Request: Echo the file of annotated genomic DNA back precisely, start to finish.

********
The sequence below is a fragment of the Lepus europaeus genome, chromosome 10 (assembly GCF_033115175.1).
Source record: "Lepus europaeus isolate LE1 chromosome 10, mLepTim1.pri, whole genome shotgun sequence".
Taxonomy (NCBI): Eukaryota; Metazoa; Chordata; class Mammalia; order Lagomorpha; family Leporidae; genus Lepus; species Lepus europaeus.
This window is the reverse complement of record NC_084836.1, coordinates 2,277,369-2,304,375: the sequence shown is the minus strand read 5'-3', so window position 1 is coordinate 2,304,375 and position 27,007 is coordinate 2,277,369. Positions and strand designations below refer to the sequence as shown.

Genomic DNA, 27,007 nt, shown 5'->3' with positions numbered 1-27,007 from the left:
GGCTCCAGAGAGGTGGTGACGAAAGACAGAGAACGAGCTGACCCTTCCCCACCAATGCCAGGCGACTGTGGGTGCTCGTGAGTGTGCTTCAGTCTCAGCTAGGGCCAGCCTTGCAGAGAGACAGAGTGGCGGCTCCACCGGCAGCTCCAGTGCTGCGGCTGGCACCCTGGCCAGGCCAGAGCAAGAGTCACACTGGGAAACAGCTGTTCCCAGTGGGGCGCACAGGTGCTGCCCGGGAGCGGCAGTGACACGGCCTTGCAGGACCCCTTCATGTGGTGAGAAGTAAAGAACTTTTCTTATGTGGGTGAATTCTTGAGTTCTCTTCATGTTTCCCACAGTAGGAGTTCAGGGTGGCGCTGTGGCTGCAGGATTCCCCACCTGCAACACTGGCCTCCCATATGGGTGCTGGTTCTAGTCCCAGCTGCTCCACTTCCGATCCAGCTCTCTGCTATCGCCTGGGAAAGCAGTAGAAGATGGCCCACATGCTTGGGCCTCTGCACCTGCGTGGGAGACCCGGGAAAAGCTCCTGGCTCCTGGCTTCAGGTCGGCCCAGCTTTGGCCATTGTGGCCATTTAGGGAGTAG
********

The sequence below is a fragment of the Lepus europaeus genome, chromosome 10 (assembly GCF_033115175.1).
Source record: "Lepus europaeus isolate LE1 chromosome 10, mLepTim1.pri, whole genome shotgun sequence".
Taxonomy (NCBI): Eukaryota; Metazoa; Chordata; class Mammalia; order Lagomorpha; family Leporidae; genus Lepus; species Lepus europaeus.
This window is the reverse complement of record NC_084836.1, coordinates 2,277,369-2,304,375: the sequence shown is the minus strand read 5'-3', so window position 1 is coordinate 2,304,375 and position 27,007 is coordinate 2,277,369. Positions and strand designations below refer to the sequence as shown.

Genomic DNA, 27,007 nt, shown 5'->3' with positions numbered 1-27,007 from the left:
GGCTCCAGAGAGGTGGTGACGAAAGACAGAGAACGAGCTGACCCTTCCCCACCAATGCCAGGCGACTGTGGGTGCTCGTGAGTGTGCTTCAGTCTCAGCTAGGGCCAGCCTTGCAGAGAGACAGAGTGGCGGCTCCACCGGCAGCTCCAGTGCTGCGGCTGGCACCCTGGCCAGGCCAGAGCAAGAGTCACACTGGGAAACAGCTGTTCCCAGTGGGGCGCACAGGTGCTGCCCGGGAGCGGCAGTGACACGGCCTTGCAGGACCCCTTCATGTGGTGAGAAGTAAAGAACTTTTCTTATGTGGGTGAATTCTTGAGTTCTCTTCATGTTTCCCACAGTAGGAGTTCAGGGTGGCGCTGTGGCTGCAGGATTCCCCACCTGCAACACTGGCCTCCCATATGGGTGCTGGTTCTAGTCCCAGCTGCTCCACTTCCGATCCAGCTCTCTGCTATCGCCTGGGAAAGCAGTAGAAGATGGCCCACATGCTTGGGCCTCTGCACCTGCGTGGGAGACCCGGGAAAAGCTCCTGGCTCCTGGCTTCAGGTCGGCCCAGCTTTGGCCATTGTGGCCATTTAGGGAGTAG